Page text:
Right of Occupancy Trust: A Trust to Protect Your Home and Your Loved Ones

Posted by ANGELA RICH HARTMANN | Aug 29, 2022

For many, estate planning is about protecting you and your loved ones. Sometimes this can be a difficult endeavor when there is a loved one who may require additional support at your death. While you may want to give as much as possible to this individual, you may not want to do so at the expense of others you care about. A right of occupancy trust can help you plan for this situation as it relates to property use and ownership.

What is a right of occupancy trust?

A right of occupancy trust allows you to designate a beneficiary to live at your residence or use another piece of real estate for a designated time period or until the beneficiary dies or moves away. To implement this strategy, you include a provision in either your last will and testament or trust agreement that places the real property into a separate subtrust overseen by the trustee you have selected. The terms of this provision may allocate money to the subtrust to cover the property's maintenance expenses. Instructions are also included that outline the beneficiary's rights and responsibilities, as well any responsibilities that the trustee will need to undertake on the trust's behalf. Finally, the trust instrument directs what happens to the property once the beneficiary passes away. 

What can be addressed with a right of occupancy trust?

When implementing this strategy, it is important to think through these questions to ensure that you provide clear guidance as to your wishes:

  • Is the tangible personal property (e.g., furniture, appliances, knickknacks, etc.) included with the property?
  • Do you want to set aside money for administrative costs, state and local taxes or assessments, utilities, property insurance, and mortgage payments, or will these be the beneficiary's responsibility?
  • If the property includes a residence, does the beneficiary have to live there full-time?
  • Can the beneficiary allow a subsequent spouse, friend, or companion to live at the residence?
  • Does the beneficiary have the right to stay at the residence for their lifetime, or does some other occurrence (e.g., remarriage, being admitted to a long-term care facility, etc.) terminate the beneficiary's use?

Why should you consider a right of occupancy trust?

If you have a residence in your sole name but want to provide your surviving spouse a place to live without potentially disinheriting your children from a previous relationship, this strategy will enable you to protect all parties.

If you have property that has been in your family for generations that you want your surviving spouse to be able to use for their lifetime, but you have a compelling desire to ensure that the ultimate ownership is passed to your children in order to keep the family property in the bloodline, a right of occupancy trust can assist you with this goal.

If you have a loved one who is dependent on you and you want to ensure that they have a place to live after your passing, a right of occupancy trust can provide that security for your loved one while also protecting the home for the benefit of other loved ones in the future.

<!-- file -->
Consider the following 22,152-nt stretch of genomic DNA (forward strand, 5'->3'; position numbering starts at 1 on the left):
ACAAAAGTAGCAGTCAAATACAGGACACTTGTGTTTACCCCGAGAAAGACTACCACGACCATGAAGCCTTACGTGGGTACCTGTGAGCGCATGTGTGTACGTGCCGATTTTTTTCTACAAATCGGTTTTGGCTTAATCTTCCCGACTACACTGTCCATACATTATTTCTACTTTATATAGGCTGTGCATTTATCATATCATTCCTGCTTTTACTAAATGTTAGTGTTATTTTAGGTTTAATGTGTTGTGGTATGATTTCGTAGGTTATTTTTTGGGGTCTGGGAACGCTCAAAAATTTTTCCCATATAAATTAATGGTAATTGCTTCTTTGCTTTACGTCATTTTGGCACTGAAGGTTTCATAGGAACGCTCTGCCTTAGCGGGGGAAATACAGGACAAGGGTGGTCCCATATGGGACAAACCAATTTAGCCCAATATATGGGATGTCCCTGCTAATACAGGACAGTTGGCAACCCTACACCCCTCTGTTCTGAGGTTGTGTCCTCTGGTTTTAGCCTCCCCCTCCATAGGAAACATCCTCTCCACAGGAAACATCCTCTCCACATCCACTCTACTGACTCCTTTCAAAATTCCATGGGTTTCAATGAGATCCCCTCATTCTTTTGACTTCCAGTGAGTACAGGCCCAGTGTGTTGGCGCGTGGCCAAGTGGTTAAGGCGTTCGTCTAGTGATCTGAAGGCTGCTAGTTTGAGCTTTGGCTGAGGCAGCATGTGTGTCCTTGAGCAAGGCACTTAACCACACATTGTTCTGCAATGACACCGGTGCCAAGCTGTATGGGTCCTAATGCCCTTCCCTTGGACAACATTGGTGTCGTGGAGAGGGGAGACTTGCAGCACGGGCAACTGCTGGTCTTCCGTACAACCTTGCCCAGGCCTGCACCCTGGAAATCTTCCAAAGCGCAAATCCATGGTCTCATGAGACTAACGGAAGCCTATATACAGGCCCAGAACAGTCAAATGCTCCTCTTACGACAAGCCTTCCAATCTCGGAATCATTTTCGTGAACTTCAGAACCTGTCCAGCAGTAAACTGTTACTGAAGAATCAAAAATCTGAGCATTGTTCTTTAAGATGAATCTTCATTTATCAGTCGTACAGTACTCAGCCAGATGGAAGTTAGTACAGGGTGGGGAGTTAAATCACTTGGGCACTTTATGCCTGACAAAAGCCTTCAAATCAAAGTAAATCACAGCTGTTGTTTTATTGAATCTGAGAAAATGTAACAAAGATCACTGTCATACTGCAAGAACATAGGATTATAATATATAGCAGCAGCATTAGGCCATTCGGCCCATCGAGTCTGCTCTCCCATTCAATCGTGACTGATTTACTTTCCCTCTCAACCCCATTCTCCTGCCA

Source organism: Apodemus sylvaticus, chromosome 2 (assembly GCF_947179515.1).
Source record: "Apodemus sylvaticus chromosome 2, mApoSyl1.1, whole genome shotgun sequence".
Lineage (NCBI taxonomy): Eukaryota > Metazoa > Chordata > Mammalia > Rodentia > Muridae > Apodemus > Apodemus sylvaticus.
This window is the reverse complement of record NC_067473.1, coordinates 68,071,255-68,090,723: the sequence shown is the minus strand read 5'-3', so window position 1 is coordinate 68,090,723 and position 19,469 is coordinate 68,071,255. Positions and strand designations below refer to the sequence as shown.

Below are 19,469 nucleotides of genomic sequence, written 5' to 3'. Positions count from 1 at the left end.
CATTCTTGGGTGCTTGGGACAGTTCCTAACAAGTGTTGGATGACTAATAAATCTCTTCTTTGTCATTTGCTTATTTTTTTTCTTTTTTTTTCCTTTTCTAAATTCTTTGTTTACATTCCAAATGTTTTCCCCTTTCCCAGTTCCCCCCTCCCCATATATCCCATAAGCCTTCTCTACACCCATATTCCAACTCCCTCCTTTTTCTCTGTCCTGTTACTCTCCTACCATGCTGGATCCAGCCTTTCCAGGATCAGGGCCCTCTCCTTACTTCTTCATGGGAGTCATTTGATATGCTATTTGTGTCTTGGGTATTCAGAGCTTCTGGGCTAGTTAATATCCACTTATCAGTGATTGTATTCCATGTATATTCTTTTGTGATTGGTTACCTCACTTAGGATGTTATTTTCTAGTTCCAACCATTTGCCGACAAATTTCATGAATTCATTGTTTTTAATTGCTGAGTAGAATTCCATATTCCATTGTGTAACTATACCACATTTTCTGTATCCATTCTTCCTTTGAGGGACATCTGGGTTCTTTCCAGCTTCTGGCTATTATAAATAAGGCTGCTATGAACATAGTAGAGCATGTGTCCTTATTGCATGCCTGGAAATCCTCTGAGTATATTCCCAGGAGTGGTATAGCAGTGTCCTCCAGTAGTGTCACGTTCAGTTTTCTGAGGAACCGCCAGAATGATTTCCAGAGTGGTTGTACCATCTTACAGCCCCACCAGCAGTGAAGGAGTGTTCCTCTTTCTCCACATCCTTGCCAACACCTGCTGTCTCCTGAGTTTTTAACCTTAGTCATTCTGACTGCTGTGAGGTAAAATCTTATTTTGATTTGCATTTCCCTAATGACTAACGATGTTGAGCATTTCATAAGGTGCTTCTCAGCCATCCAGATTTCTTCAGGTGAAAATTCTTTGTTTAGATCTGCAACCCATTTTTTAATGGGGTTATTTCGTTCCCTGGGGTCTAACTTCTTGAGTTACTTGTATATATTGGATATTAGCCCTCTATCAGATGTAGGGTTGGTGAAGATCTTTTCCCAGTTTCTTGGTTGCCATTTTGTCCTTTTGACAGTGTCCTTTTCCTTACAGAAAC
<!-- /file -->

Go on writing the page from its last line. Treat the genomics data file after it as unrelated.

It Takes a Village! Use your Team to Support You

To ensure that your wishes are carried out, it is prudent to get your team involved to anticipate, plan, and execute all aspects of this strategy.

A financial advisor can sit down with you to evaluate your current financials and discuss the steps you need to take to ensure that money is available to maintain the property if you intend for most of the expenses to be covered by the trust.

You should consult an insurance agent to ensure that your residence is properly insured through all of the different ownerships (i.e., yours, the right of occupancy trust's, and the ultimate recipient's, whether a remainder beneficiary or another trust). Your insurance agent can also advise you about life insurance options if you do not have the financial resources or cash assets to provide the funds needed to maintain the residence. Life insurance may provide the liquidity necessary to implement your plan.

A tax advisor should be consulted to discuss important tax implications of a right of occupancy trust and to answer these important questions:

  • Will your beneficiary be allowed to take any income tax deductions with respect to the property?
  • Will the property qualify for any applicable property tax exemptions that may currently be lowering the property tax bill?
  • Will the property tax be uncapped at any point during the funding or trust administration?

Hartmann Law is available to counsel you on the options you have with respect to how your property is handled and how you want to provide for your loved ones. Once you have decided how to proceed, we can ensure that your wishes are documented in a legally enforceable way, giving you peace of mind that your plan will proceed smoothly at your passing and that your loved ones will be taken care of.

Do You Have Questions about a Right of Occupancy Trust?

If you are interested in learning more about a right of occupancy trust or other ways we can customize an estate plan to protect you and your loved ones, contact Hartmann Law to learn about estate planning options available to you.

Take steps to start your Life and Legacy planning today!  Take action to ensure you voice is heard when you are unable to speak for yourself.  Make the decision to protect yourself, your loved ones, your business, your property.   

Schedule a call today with Hartmann Law.

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About the Author


Angela Rich Hartmann is a New Jersey attorney serving clients in the areas of estate, business, and real estate law.